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Mr. Love: Oh, why not?

Mr. Lazarowicz: My hon. Friend tempts me to do so. In matters involving the complexities of tax law, it is not advisable to go into too much detail; otherwise hon. Members who have joined me in the Chamber might decide to take a short break from our proceedings.

Let me say a little in broad terms about the Bill's provisions, to bring hon. Members up to date with some of the developments in Committee and to paint the full picture of what the Bill seeks to do. I also want to set out the wider context in which the Bill has been introduced.

The Bill can be summarised as consisting of three main provisions. The first gives a clear pointer, in the share incentive plan, that employees can elect the trustees of the trust that holds the employee shares. It is not a compulsory requirement; no one is forcing companies, or employees, to have the trusts managed by employee representatives if they do not want to. However, the provision makes it possible for a number of the trustees to be employee representatives.

We debated whether the clause was absolutely necessary, and some officials believed that such an arrangement was possible under existing rules. However, the Bill's supporters felt that it was important to make it absolutely clear in legislation that such appointment of trustees by the employees was competent within the legislation, that it would not be challenged and that tax concessions would not be at risk. From their experience from talking to people who were interested in going along this route, businesses and even officials had responded that arrangements in which employees were involved in appointing trustees were at least questionable. If one is engaged in setting up a structure for a company that one wants to last for a long time, one does not want to risk a challenge at a later stage from the Inland Revenue; one wants to be sure of what one is doing from the start. That is why this provision was regarded as so important.

Mr. Love: Does my hon. Friend agree that a lot of evidence suggests that employee involvement in the non-financial as well as the financial aspects of share ownership brings benefits to the company and the employee?

Mr. Lazarowicz: My hon. Friend has the ability to foresee exactly the points that I am about to make. Once again, he has helped me to move on to my next point. I thank him for that assistance.

Numerous case studies have shown that the most successful results arising from employee share ownership are where employees have real involvement and participation in the non-financial as well as the financial aspects of share ownership and, as a result, feel a greater sense of ownership not just of the shares but of the whole company structure, ethos and direction. Appointing employee trustees can be an extremely effective way of achieving that. It is also to be hoped that, as a result of such involvement by employees in the culture of a company, the wider objective of increasing productivity, which is a main objective of the Government but one that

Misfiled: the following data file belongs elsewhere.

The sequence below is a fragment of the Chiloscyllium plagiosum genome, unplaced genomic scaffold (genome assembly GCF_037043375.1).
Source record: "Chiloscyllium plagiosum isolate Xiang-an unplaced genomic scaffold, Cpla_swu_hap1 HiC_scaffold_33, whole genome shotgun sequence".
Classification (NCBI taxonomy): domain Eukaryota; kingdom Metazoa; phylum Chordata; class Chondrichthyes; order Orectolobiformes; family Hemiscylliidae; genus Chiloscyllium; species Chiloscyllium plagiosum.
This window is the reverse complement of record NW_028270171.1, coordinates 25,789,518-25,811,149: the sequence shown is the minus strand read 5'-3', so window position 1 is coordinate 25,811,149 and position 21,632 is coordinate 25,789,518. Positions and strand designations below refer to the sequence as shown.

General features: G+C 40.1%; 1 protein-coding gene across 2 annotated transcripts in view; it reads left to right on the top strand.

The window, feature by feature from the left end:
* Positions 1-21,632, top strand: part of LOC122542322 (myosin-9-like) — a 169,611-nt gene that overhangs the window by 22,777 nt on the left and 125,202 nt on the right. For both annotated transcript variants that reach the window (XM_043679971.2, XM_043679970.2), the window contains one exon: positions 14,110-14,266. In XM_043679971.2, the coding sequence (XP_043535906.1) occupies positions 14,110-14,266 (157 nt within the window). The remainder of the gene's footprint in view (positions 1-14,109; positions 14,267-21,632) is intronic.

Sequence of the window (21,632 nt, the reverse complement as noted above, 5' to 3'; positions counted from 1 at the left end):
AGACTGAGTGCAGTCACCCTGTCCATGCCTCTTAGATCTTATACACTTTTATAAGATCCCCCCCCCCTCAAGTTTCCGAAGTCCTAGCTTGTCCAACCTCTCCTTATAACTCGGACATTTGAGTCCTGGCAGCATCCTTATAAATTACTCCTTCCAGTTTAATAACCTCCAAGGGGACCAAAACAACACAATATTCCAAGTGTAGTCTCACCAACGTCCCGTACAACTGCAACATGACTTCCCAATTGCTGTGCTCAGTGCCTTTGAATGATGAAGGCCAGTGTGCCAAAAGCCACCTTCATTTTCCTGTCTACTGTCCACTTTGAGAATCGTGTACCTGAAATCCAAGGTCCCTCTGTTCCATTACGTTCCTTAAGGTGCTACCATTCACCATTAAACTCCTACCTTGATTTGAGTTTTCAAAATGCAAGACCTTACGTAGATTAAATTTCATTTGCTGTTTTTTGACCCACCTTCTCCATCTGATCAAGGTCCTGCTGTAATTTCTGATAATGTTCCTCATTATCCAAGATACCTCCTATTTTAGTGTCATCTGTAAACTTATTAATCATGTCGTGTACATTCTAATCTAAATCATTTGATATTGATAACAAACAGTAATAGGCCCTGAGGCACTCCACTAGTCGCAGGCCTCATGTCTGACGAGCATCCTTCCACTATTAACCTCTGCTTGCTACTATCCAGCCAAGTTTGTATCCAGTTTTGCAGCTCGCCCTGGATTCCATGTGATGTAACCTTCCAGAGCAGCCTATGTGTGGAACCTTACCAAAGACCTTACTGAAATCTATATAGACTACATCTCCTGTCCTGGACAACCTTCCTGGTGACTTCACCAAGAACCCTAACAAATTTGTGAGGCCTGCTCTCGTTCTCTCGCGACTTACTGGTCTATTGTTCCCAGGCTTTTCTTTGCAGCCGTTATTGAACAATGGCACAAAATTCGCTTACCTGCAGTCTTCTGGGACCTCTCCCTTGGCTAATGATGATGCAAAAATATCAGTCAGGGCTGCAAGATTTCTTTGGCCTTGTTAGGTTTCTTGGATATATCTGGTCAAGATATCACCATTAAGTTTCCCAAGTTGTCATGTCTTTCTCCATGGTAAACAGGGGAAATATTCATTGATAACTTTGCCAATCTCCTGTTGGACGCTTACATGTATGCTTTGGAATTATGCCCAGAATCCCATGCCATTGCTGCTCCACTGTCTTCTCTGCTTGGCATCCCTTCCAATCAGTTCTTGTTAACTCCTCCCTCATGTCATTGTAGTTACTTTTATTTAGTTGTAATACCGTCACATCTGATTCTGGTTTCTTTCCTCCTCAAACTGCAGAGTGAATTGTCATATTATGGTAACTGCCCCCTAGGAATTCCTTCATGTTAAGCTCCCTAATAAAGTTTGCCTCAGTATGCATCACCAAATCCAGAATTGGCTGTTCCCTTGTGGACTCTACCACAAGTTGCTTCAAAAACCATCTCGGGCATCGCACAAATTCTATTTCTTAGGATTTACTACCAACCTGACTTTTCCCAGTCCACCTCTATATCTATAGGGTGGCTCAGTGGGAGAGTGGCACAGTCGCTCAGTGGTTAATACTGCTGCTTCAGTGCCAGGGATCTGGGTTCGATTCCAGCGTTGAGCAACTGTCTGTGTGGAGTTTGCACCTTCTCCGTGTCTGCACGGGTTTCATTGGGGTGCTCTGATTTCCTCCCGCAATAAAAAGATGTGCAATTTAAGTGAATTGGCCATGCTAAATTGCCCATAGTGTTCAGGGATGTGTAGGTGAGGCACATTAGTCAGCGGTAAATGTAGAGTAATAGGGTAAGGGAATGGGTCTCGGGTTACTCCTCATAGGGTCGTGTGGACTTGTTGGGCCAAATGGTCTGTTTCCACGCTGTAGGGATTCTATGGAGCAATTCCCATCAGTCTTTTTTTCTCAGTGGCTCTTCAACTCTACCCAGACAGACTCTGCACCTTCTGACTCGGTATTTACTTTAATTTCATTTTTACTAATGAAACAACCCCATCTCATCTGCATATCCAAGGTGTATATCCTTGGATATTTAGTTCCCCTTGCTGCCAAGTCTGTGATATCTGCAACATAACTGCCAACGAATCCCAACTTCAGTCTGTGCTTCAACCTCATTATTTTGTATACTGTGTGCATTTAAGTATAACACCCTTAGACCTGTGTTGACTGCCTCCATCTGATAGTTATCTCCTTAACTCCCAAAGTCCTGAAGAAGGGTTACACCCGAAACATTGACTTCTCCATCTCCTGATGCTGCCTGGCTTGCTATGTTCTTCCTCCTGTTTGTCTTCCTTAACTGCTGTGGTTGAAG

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the whole House would endorse, is much more likely to be achieved, particularly when the non-financial aspects of ownership are supported and encouraged.

Mr. Gareth Thomas: Is not my hon. Friend being a tad too modest about the benefits of employee participation? There is considerable evidence to suggest that genuine employee participation in the running of a company brings much greater benefits, and those companies are more successful on average than companies that have no active employee participation.

Mr. Lazarowicz: My hon. Friend is right and in a moment I hope to come to some examples of concrete improvements in the performance of companies that have taken that route.

The clarification of rules that encourage the appointment of employees as trustees of the trusts that hold the employees' shares is one important provision of the Bill. The second, even more significant, provision is the way in which the Bill seeks to support the position of companies, and particularly the owners of businesses, that want to make a significant move towards employee ownership. The provision assists that change by allowing corporation tax relief to be made up front where a significant block of shares—10 per cent. or more—is transferred to an employee trust.

As we heard in our earlier debate, such relief is currently available only when the shares are transferred to the individual employees under the scheme. However, there is plenty of reason to believe that, in many cases, the requirement as provided for in legislation discourages businesses from going down that route. A few months ago, I attended an interesting conference organised by the Scott Bader company and a number of presentations were made by companies involved in that area.

It was pointed out, for example, that the owner of a business who wants to transfer ownership to his or her employees, and who recognises the value of involving employees in that way, might want to conduct the transfer gradually, perhaps to retain some interest in the running of the company in future years. After all, if the business had been built up over many years, it would be unsurprising if the owner did not want completely to let go of the reins of control on day one in the process. However, such a person would find that the gradual transfer of shares is not encouraged by the current regulations. If they took the route of transferring the shares initially to the employee trust, they would be hit by a large corporation tax bill at that stage of the process. Clearly, that is a great inhibitor to such transfer of business ownership.

In some cases, the transfer of shares from the current shareholders to an employee trust may require a certain degree of financing by the employees themselves. Employees are often asked to make a certain contribution towards the purchase of the shares. Again, they might not be able to provide the necessary finance from day one. The current provisions ensure that, if the shares are held in the trust for a period sufficient to allow them to accumulate the funds necessary for acquisition, the shares' transfer to the trust does not attract corporation tax relief at the start of the process. That can obviously